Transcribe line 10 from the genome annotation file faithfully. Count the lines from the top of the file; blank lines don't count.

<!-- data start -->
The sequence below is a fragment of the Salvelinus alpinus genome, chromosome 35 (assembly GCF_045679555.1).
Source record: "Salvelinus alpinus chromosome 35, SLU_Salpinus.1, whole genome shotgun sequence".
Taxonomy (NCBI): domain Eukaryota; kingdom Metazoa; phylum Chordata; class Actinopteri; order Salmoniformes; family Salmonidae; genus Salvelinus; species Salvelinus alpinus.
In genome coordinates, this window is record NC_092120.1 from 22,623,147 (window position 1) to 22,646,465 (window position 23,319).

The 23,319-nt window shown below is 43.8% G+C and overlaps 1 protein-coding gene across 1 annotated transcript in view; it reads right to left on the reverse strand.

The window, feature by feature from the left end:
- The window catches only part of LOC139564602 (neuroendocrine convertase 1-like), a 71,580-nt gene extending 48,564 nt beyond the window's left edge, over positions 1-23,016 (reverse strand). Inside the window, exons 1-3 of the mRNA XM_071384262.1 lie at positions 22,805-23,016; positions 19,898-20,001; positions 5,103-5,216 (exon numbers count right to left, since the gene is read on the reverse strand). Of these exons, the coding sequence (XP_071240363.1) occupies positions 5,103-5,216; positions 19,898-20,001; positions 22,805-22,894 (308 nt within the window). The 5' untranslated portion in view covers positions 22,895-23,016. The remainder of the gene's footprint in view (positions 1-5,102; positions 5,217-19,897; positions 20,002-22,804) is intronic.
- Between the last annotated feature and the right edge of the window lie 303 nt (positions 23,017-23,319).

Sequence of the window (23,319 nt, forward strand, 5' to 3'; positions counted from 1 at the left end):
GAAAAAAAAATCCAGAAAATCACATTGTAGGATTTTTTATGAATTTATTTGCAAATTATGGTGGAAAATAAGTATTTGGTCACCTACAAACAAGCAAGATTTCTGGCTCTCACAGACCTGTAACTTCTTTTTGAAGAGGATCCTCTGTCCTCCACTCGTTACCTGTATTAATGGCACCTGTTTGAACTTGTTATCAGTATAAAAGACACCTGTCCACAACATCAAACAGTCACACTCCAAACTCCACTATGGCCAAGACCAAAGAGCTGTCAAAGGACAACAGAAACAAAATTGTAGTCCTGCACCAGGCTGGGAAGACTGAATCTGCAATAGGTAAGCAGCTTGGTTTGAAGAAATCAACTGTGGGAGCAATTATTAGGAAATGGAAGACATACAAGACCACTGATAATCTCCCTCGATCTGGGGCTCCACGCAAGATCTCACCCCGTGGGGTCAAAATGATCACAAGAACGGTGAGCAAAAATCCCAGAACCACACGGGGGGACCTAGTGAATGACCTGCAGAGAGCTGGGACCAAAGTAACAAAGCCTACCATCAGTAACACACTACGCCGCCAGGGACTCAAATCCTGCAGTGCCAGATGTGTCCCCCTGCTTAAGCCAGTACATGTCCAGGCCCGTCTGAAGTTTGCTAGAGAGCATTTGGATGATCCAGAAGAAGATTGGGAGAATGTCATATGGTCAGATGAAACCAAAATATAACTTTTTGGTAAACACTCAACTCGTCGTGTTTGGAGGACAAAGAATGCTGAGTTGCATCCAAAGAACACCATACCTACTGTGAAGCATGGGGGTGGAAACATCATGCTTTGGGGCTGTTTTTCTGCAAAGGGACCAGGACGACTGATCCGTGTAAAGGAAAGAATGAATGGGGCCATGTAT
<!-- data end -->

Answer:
GAAAAAAAAATCCAGAAAATCACATTGTAGGATTTTTTATGAATTTATTTGCAAATTATGGTGGAAAATAAGTATTTGGTCACCTACAAACAAGCAAGATTTCTGGCTCTCACAGACCTGTAACTTCTTTTTGAAGAGGATCCTCTGTCCTCCACTCGTTACCTGTATTAATGGCACCTGTTTGAACTTGTTATCAGTATAAAAGACACCTGTCCACAACATCAAACAGTCACACTCCAAACTCCACTATGGCCAAGACCAAAGAGCTGTCAAAGGACAACAGAAACAAAATTGTAGTCCTGCACCAGGCTGGGAAGACTGAATCTGCAATAGGTAAGCAGCTTGGTTTGAAGAAATCAACTGTGGGAGCAATTATTAGGAAATGGAAGACATACAAGACCACTGATAATCTCCCTCGATCTGGGGCTCCACGCAAGATCTCACCCCGTGGGGTCAAAATGATCACAAGAACGGTGAGCAAAAATCCCAGAACCACACGGGGGGACCTAGTGAATGACCTGCAGAGAGCTGGGACCAAAGTAACAAAGCCTACCATCAGTAACACACTACGCCGCCAGGGACTCAAATCCTGCAGTGCCAGATGTGTCCCCCTGCTTAAGCCAGTACATGTCCAGGCCCGTCTGAAGTTTGCTAGAGAGCATTTGGATGATCCAGAAGAAGATTGGGAGAATGTCATATGGTCAGATGAAACCAAAATATAACTTTTTGGTAAACACTCAACTCGTCGTGTTTGGAGGACAAAGAATGCTGAGTTGCATCCAAAGAACACCATACCTACTGTGAAGCATGGGGGTGGAAACATCATGCTTTGGGGCTGTTTTTCTGCAAAGGGACCAGGACGACTGATCCGTGTAAAGGAAAGAATGAATGGGGCCATGTAT